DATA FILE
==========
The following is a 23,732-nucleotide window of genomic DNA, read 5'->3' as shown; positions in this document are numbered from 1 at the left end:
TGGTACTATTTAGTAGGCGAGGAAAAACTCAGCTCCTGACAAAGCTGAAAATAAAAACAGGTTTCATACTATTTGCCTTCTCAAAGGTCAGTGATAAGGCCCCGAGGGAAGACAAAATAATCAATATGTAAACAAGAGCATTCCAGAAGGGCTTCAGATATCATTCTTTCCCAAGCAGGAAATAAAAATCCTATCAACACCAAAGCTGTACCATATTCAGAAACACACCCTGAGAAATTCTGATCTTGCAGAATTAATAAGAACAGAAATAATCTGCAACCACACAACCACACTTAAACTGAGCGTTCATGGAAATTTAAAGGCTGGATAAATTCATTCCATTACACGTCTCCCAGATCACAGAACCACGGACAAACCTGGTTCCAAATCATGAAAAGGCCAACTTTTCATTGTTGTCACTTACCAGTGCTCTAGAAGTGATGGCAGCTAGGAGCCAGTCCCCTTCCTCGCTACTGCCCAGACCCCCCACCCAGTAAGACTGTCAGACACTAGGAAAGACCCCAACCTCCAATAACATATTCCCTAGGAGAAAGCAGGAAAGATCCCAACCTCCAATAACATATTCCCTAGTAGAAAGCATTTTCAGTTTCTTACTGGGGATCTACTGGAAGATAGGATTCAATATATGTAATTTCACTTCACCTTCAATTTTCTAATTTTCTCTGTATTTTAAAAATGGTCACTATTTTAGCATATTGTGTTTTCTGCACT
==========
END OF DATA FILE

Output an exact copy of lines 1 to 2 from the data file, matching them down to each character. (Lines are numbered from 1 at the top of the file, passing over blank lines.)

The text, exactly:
The following is a 23,732-nucleotide window of genomic DNA, read 5'->3' as shown; positions in this document are numbered from 1 at the left end:
TGGTACTATTTAGTAGGCGAGGAAAAACTCAGCTCCTGACAAAGCTGAAAATAAAAACAGGTTTCATACTATTTGCCTTCTCAAAGGTCAGTGATAAGGCCCCGAGGGAAGACAAAATAATCAATATGTAAACAAGAGCATTCCAGAAGGGCTTCAGATATCATTCTTTCCCAAGCAGGAAATAAAAATCCTATCAACACCAAAGCTGTACCATATTCAGAAACACACCCTGAGAAATTCTGATCTTGCAGAATTAATAAGAACAGAAATAATCTGCAACCACACAACCACACTTAAACTGAGCGTTCATGGAAATTTAAAGGCTGGATAAATTCATTCCATTACACGTCTCCCAGATCACAGAACCACGGACAAACCTGGTTCCAAATCATGAAAAGGCCAACTTTTCATTGTTGTCACTTACCAGTGCTCTAGAAGTGATGGCAGCTAGGAGCCAGTCCCCTTCCTCGCTACTGCCCAGACCCCCCACCCAGTAAGACTGTCAGACACTAGGAAAGACCCCAACCTCCAATAACATATTCCCTAGGAGAAAGCAGGAAAGATCCCAACCTCCAATAACATATTCCCTAGTAGAAAGCATTTTCAGTTTCTTACTGGGGATCTACTGGAAGATAGGATTCAATATATGTAATTTCACTTCACCTTCAATTTTCTAATTTTCTCTGTATTTTAAAAATGGTCACTATTTTAGCATATTGTGTTTTCTGCACT